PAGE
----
Objectives: The aim of the study was to evaluate the plasma levels of inflammatory mediators in subjects exposed to silica, with and without silicosis compared with unexposed control group; and to check the association between inflammatory mediators with pulmonary function, quality of life, functional capacity, and dyspnea grade. Methods: Inflammatory mediators were measured by enzyme-linked immunosorbent assay. There were 30 subjects exposed to silica and 24 control group. Results: Interleukin-6 plasma levels were higher in subjects exposed to silica with and without silicosis than in the control...
Surveillance for Silicosis
Michigan and New Jersey, 2003-2010 CDC's National Institute for Occupational Safety and Health (NIOSH), state health departments, and other state entities maintain a state-based surveillance program of confirmed silicosis cases. Data on confirmed cases are collected and compiled by state entities and submitted to CDC. This report summarizes information for cases of silicosis that were reported to CDC for 2003-2010. The data for this report were final as of December 31, 2010. Data are presented in tabular form on the prevalence of silicosis, the number of cases and the distribution of cases...
Silicosis Update
Silicosis is a potentially fatal but preventable occupational lung disease caused by inhaling respirable particles containing crystalline silicon dioxide (silica). Quartz, a type of crystalline silica, is the second most abundant mineral in the earth's crust and workers across a wide range of occupations and industries are exposed to silica-containing dusts. The risks, causes, and prevention of this avoidable disease have been known for decades. There is no cure for silicosis and only symptomatic treatment is available, including lung transplantation for the most severe cases. New national...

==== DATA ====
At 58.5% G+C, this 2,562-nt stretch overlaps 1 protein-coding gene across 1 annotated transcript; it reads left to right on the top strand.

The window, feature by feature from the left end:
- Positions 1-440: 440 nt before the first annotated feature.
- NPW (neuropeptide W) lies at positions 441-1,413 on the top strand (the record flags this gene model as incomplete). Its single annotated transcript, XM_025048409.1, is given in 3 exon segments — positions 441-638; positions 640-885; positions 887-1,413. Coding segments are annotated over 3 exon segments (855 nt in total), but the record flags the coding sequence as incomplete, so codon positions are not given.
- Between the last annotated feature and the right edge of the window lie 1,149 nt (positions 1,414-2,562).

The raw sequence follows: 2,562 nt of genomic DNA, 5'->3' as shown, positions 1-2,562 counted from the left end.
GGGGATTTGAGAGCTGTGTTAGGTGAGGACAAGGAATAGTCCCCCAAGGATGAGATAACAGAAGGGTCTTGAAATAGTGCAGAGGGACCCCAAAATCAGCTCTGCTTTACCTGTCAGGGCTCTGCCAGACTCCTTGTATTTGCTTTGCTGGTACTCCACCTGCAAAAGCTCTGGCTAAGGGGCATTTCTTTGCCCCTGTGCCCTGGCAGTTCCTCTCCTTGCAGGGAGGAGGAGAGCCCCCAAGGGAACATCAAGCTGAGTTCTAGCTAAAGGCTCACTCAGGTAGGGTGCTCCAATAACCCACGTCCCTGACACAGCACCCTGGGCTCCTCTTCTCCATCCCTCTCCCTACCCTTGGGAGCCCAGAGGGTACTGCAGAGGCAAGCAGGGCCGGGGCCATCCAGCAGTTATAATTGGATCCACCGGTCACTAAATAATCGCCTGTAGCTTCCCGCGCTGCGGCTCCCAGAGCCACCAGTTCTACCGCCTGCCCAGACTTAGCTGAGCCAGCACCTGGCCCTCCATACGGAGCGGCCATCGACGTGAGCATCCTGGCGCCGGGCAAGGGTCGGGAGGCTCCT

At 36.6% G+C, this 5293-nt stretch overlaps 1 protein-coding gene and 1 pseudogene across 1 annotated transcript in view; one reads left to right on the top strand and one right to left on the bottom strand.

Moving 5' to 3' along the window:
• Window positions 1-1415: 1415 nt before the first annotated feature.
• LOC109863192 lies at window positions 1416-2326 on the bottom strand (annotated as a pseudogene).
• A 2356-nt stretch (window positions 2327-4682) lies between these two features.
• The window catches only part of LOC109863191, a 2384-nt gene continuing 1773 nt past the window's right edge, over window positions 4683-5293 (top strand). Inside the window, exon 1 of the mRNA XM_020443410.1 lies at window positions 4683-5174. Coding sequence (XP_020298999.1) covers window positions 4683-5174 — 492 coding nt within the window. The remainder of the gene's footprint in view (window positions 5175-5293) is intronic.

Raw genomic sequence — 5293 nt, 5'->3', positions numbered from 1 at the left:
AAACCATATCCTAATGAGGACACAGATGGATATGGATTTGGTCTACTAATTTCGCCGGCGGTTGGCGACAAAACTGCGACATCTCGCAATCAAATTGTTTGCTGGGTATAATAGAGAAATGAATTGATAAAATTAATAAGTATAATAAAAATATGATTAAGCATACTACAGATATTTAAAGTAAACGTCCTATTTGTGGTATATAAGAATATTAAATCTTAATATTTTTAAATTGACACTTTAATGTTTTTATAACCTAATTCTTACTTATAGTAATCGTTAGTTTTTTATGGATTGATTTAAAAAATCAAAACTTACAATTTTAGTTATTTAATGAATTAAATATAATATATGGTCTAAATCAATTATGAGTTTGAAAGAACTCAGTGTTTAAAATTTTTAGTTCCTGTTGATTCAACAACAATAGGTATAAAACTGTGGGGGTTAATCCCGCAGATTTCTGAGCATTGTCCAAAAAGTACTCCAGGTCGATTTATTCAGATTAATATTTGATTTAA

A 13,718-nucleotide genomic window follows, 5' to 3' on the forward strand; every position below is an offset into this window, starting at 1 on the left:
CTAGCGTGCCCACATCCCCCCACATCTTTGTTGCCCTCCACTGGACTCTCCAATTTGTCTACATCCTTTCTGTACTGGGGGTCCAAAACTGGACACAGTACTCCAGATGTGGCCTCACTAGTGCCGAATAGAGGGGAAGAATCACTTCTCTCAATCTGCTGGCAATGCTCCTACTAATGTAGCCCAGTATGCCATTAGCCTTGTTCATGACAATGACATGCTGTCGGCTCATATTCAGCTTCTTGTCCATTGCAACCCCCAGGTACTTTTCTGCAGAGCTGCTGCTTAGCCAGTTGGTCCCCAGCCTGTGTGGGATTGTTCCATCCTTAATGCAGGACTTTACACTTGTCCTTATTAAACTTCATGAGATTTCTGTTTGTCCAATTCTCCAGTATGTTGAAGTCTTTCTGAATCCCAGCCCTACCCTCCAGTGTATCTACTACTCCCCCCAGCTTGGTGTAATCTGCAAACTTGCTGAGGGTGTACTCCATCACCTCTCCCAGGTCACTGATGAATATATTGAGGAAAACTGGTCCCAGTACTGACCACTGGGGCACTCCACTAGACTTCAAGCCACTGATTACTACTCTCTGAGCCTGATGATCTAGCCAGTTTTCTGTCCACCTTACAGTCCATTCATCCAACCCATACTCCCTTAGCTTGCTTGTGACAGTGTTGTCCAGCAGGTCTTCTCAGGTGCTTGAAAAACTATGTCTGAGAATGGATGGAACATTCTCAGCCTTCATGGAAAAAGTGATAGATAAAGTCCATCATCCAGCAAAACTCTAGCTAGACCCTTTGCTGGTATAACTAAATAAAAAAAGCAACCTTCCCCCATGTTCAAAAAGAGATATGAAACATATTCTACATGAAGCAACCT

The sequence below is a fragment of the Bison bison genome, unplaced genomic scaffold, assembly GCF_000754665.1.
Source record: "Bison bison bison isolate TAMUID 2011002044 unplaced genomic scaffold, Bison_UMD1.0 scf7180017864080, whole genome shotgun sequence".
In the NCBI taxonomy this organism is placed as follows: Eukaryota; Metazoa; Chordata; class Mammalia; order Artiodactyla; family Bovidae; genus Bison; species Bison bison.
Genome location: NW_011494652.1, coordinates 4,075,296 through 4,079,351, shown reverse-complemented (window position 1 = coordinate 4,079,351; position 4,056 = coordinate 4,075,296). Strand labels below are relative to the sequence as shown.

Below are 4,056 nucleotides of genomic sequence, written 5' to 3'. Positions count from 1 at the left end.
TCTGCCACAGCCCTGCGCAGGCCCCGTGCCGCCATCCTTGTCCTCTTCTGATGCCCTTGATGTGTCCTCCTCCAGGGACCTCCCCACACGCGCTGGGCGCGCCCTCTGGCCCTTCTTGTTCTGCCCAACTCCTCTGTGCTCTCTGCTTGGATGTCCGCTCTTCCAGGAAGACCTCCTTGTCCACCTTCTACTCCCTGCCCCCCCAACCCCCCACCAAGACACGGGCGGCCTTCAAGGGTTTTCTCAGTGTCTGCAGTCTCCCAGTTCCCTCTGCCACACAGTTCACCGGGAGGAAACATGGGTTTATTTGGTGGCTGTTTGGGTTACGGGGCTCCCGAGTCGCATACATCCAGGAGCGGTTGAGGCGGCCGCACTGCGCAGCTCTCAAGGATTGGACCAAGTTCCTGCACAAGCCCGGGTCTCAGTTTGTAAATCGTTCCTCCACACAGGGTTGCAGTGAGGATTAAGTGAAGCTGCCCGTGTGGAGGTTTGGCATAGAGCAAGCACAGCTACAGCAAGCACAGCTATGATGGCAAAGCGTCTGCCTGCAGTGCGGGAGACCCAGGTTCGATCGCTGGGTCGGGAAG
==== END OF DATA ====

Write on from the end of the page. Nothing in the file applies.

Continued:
Reducing Hazardous Dust Exposure When Cutting Fiber-Cement Siding
Construction workers may be exposed to hazardous dust containing silica when cutting fiber-cement siding. The National Institute for Occupational Safety and Health (NIOSH) found that workers' exposures could be reduced by attaching a regular shop vacuum to a dust-collecting circular saw providing a simple low-cost solution. Source: http://www.cdc.gov/niosh/docs/wp-solutions/2015-185/
Best Practice Engineering Control Guidelines to Control Worker Exposure to Respirable Crystalline Silica during Asphalt Pavement Milling
This document represents more than ten years of collaborative research by labor, industry, and government to reduce respirable crystalline silica exposure during asphalt pavement milling in highway construction. The collaborative research began when the Silica/Asphalt Milling Machine Partnership was formed at the 2003 National Asphalt Pavement Association (NAPA) Annual Meeting, and studies on milling machine dust controls began later that year. The Silica/Asphalt Milling Machine Partnership is coordinated by NAPA and includes all U.S. and foreign manufacturers of heavy construction equipment that...
Worker Exposure to Silica during Countertop Manufacturing, Finishing and Installation